Turkey to seek cleric Fethullah Gulen’s extradition

Prime Minister Recep Tayyip Erdogan (left) and Fethullah Gulen were once close allies

Prime Minister Recep Tayyip Erdogan (left) and Fethullah Gulen were once close allies

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Turkey is to start extradition proceedings against US-based cleric Fethullah Gulen, PM Recep Tayyip Erdogan has said.

Mr Gulen, a former ally of the prime minister, has been accused by Mr Erdogan of using his supporters to try to topple him.

The cleric denies mounting a campaign against him.

Turkey’s government has faced a string of corruption scandals and rights groups accuse it of authoritarianism.

Speaking at parliament after meeting with deputies from his Justice and Development Party (AKP) party on Tuesday, Mr Erdogan confirmed the extradition process “will begin”, reports say.

The Turkish PM was speaking hours after an interview with US broadcaster PBS, in which he said he hoped the US would deport Mr Gulen and send him back to Turkey.

It was his first interview with foreign media since his party claimed victory in local elections last month.

Hizmet movement

  • Hizmet (“service”) is the Turkish name of what is commonly known as the Gulen movement
  • The movement is inspired by the teachings of Islamic preacher Fethullah Gulen, who lives in exile in the US
  • Gulen is a mainstream Sunni Hanafi Muslim scholar, influenced by Anatolian Sufism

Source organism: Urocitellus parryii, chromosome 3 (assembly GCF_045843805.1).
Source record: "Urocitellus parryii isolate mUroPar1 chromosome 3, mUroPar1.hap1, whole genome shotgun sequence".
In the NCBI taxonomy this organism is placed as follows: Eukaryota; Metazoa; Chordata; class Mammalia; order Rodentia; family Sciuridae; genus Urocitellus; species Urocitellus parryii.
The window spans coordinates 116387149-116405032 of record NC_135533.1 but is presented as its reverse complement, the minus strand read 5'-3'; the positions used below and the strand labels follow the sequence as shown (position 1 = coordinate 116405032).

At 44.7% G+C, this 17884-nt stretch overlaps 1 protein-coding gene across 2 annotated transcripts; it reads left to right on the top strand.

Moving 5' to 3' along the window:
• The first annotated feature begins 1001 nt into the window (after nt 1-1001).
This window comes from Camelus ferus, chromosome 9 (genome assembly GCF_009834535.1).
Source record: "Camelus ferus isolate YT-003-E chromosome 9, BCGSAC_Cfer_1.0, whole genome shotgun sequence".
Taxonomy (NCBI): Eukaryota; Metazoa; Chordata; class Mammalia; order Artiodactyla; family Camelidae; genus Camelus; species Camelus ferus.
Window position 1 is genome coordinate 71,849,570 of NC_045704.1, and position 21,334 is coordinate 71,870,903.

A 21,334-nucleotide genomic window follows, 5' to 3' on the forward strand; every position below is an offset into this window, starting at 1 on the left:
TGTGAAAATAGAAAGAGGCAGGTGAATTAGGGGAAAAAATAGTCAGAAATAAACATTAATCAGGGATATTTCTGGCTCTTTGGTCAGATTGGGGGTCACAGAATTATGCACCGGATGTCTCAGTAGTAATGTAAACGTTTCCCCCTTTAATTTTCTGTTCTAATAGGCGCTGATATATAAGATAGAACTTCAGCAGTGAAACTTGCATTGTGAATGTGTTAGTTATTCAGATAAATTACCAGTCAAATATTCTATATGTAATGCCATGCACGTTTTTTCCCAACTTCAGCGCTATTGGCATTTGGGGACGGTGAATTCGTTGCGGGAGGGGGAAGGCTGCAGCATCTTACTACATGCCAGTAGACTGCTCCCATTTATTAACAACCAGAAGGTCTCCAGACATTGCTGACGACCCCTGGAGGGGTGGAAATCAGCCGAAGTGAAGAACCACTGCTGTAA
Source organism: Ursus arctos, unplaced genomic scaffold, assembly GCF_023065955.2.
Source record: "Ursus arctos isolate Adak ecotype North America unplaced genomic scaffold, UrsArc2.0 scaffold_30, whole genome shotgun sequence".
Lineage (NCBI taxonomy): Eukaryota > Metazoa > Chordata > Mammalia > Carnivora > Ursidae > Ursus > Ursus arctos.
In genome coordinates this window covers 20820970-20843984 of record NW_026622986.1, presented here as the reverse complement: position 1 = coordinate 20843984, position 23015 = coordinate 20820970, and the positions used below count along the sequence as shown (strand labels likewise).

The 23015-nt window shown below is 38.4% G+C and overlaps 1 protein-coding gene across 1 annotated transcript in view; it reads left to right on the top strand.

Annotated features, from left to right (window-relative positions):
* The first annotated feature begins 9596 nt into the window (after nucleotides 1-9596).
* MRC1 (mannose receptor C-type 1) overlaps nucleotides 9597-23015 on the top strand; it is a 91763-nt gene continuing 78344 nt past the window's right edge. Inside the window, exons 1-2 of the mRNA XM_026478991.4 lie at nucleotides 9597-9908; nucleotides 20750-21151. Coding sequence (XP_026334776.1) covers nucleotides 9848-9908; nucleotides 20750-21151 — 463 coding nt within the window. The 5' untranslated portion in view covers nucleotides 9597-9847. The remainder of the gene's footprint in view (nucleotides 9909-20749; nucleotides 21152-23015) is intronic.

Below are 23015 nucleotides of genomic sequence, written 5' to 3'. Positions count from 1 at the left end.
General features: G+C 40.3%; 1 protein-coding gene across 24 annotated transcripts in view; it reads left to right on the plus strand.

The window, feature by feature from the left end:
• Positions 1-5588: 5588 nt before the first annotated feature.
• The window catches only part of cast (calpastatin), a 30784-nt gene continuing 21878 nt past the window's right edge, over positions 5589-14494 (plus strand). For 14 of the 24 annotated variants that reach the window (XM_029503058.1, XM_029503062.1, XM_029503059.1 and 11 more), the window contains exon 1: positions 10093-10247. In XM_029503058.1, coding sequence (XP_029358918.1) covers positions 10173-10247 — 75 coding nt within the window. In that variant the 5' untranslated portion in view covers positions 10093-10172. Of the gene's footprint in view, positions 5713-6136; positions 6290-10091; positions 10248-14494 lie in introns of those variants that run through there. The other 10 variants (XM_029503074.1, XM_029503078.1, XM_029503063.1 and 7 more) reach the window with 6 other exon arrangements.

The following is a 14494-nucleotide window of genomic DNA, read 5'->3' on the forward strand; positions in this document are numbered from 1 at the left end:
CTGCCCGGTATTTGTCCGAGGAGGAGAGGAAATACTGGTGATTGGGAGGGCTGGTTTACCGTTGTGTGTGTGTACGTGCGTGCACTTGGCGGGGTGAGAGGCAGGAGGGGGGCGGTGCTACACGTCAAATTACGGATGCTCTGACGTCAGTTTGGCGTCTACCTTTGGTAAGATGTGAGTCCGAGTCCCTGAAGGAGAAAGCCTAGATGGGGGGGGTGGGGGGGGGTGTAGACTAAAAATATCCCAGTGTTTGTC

• There is no formal structure but Hizmet followers are numbered in the millions, spread across more than 150 countries
  • First expanded into Central Asia after the USSR’s demise in 1991

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2 replies

  1. Good governance is a necessity of each country. The leaders have to be just and fair and open minded and at the same time have good and long term strategy for national security issues.

  2. On the issue of Fetullah Gulen’s Extradition, many in Turkey and even in the West believe that the Turkish government is desperately attempting to shift the public debate away from the big corruption scandal against the Government. Erdoğan is resorting to all kind of political tactics to move the public discussion away from graft investigations that involve Erdogan, his son Bilal and his ministers.

    Legal experts in Turkey have said that there is no criminal investigation, pending prosecution or any other judicial process ongoing in Turkey related to Gulen, refuting claims raised once again by Prime Minister Recep Tayyip Erdoğan about Gülen’s possible extradition from the US, where he now lives in Pennsylvania.

    Many in Turkey also questioned the timing of the move targeting Gülen, asking why the government has waited until now if there are serious allegations incriminating the Islamic scholar. No one wants to believe Erdoğan after Dec. 17 and Dec. 25 of last year, when two corruption investigations were made public.

    The following are my own comments on the current & unfortunate crisis in Turkey:

    I have keenly watched over the past many months, the Muslim world media, Western media coverage and world-wide comments on the recent crisis in Turkey including Erdogan’s actions and reactions, discussions on Hizmet global social movement and Fetullah Gulen’s recent interviews. I wanted to explore further the current situation in Turkey. Prior to all this I have had access to and reviewed the writings of many Muslim-world intellectuals and writers. I also have attended Hizmet international conferences and debates over the past 10 years and exchanged ideas with many Muslim-world and Turkish intellectuals/scholars most of whom are living in the US or periodically visit US.